8 Books to Ease You Into the World of Classics


Thursday, February 23

Perhaps one of the most common bookshop experiences is walking into a store, and finding yourself skirting the section. You know the section I'm talking about: it's full of books with covers in shades of brown and gray that have big block print titles. It's the one occupied by men in spectacles and women in tweed.

In other words, the classics section.

For many people, this is an automatic response, ingrained into them due to years of habit. Yet, many would admit that they don't actually know what classics are, other than the scary word their English teacher keeps repeating in class. So to begin - what are classics?

Classics are books regarded by literary critics and the public at large as extremely high quality, and good enough to withstand the test of time. They're often old, which has led to the popular belief that classics are stuffy, outdated reads, enjoyed only by old people and sadists.

However, it's arguably high time we leave behind this misconception, and realize that classics don't have to be boring - many are in fact highly enjoyable! Nevertheless, stepping foot into the world of classics can be tricky, and the wrong one could put you off them for life. This article will therefore provide eight easy-to-read and accessible recommendations to help ease you into reading classics.

1. Frankenstein, Mary Shelley

The first recommendation on this list is the nineteenth-century book Frankenstein, conceived by Mary Shelley when she was just eighteen years old. The book follows the grim chain of events that occur when Victor Frankenstein, a young Swiss scientist, creates and animates a creature from the body parts of dead people. Shelley weaves a thrilling tale complete with a dark, spine-chilling atmosphere, intriguing characters and a complex, sympathy-worthy villain. Pop culture is packed with references to this book, so once you've read it, you get to join the ranks of people smugly informing others of how 'Frankenstein' refers to the scientist, and not the monster.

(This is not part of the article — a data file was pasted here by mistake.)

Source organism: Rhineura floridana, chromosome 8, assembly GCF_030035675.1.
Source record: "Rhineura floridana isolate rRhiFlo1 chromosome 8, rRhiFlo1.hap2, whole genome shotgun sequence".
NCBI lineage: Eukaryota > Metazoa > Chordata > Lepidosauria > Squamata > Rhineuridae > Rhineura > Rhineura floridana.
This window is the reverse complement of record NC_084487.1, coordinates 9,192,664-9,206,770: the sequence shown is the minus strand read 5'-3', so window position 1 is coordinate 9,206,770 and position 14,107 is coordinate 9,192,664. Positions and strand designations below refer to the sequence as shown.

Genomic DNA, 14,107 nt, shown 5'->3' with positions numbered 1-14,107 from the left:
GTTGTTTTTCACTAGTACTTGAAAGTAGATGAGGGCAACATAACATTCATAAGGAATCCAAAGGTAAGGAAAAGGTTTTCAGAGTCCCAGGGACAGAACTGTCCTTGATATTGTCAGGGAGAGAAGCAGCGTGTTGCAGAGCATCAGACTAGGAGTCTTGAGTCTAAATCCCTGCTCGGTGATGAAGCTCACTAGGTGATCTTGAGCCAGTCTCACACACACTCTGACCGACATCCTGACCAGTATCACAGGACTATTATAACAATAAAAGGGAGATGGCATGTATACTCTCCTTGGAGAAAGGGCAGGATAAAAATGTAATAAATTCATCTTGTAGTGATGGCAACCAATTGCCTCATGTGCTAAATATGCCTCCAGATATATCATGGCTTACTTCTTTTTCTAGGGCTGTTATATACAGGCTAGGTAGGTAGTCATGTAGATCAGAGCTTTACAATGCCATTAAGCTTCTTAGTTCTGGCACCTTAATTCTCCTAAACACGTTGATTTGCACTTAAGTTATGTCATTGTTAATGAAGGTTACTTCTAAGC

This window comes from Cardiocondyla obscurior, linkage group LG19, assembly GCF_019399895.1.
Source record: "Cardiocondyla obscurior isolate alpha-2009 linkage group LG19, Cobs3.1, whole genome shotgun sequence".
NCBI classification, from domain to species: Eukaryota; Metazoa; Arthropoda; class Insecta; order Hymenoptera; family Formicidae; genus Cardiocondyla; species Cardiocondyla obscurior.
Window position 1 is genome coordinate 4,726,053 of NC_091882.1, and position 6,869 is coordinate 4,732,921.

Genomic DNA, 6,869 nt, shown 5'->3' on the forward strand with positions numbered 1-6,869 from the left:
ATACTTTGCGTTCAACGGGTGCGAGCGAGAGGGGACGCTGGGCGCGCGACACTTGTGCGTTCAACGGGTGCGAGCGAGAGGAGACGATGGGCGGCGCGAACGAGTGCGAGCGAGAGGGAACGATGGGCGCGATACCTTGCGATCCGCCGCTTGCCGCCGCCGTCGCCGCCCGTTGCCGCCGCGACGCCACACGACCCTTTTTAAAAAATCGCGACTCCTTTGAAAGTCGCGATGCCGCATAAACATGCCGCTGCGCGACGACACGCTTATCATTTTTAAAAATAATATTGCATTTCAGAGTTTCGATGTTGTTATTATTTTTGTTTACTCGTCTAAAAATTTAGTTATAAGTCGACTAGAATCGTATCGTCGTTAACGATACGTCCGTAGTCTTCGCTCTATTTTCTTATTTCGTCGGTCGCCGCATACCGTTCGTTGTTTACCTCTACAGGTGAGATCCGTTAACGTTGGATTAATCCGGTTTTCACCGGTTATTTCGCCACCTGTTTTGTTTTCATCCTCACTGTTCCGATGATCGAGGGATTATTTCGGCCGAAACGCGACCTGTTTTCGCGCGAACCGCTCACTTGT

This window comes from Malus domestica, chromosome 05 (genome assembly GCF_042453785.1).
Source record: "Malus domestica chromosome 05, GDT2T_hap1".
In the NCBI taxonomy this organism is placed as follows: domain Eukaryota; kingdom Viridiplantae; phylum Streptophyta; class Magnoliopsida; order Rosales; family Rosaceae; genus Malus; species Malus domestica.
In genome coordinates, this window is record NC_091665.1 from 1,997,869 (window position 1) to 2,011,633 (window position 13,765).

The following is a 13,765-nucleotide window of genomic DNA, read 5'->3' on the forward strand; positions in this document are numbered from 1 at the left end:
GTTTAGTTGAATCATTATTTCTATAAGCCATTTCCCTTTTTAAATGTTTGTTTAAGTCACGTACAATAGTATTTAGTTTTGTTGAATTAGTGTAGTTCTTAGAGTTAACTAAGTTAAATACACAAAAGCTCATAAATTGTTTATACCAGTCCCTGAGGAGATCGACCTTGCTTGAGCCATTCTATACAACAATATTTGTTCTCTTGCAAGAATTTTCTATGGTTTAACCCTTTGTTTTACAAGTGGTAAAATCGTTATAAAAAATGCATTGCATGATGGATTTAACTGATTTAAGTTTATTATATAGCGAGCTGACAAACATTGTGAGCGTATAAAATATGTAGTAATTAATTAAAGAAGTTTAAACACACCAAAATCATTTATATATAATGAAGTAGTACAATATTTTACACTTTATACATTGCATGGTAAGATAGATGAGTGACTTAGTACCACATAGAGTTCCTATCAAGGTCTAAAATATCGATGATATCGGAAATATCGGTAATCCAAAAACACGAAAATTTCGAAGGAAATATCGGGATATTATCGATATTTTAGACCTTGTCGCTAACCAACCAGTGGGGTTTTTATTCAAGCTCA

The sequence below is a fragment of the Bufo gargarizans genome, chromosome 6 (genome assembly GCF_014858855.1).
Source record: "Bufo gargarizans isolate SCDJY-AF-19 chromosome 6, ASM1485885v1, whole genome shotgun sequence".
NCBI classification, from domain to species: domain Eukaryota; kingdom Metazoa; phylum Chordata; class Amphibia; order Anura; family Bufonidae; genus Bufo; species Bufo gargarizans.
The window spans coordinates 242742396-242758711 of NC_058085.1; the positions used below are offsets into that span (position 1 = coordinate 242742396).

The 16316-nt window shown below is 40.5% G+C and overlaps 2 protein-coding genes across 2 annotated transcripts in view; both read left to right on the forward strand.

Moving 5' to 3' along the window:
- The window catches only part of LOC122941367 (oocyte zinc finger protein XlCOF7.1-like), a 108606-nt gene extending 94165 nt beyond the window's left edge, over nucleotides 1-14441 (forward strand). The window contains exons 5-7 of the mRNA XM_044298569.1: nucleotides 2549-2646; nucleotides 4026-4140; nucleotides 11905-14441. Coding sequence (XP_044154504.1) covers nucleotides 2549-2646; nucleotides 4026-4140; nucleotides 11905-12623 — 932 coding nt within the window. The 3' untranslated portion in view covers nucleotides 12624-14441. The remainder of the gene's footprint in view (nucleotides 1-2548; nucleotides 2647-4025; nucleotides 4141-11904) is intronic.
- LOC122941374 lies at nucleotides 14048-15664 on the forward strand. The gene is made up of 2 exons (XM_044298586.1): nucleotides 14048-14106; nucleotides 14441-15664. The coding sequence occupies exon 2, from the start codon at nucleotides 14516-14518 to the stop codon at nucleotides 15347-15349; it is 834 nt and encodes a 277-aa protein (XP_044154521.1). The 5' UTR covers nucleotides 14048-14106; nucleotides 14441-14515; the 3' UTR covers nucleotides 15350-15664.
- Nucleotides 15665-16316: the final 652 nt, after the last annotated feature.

You may like this if you enjoy reading about: morally gray characters, transgression of natural boundaries and the supernatural.

2. Lord of the Flies, William Golding

The book surrounds a group of schoolboys whose plane crashes onto a remote island, and who then are forced to fend for themselves until help arrives. The boys form what at first appears to be some semblance of an ordered society, but which swiftly descends into disaster. Classics rarely seem to focus on children, and Golding does so in a way that is both captivating and thought-provoking to read. The book explores the darker side of human nature in a way that makes it difficult to put down.

You may like this if you enjoy reading about: good versus evil, power, and survival.

3. The Picture of Dorian Gray, Oscar Wilde

Wilde's The Picture of Dorian Gray was highly controversial for its time, with many contemporary readers regarding it as indecent and immoral. However, that was not enough to prevent its popularity, and over the centuries the book has only increased in readers. The story revolves around a young man named Dorian who makes an ominous deal that results in a portrait of Dorian, painted by his artist friend Basil, taking on his sins and age instead of himself.

You may like this if you enjoy reading about: hedonism, gothic horror, and dark, complex characters.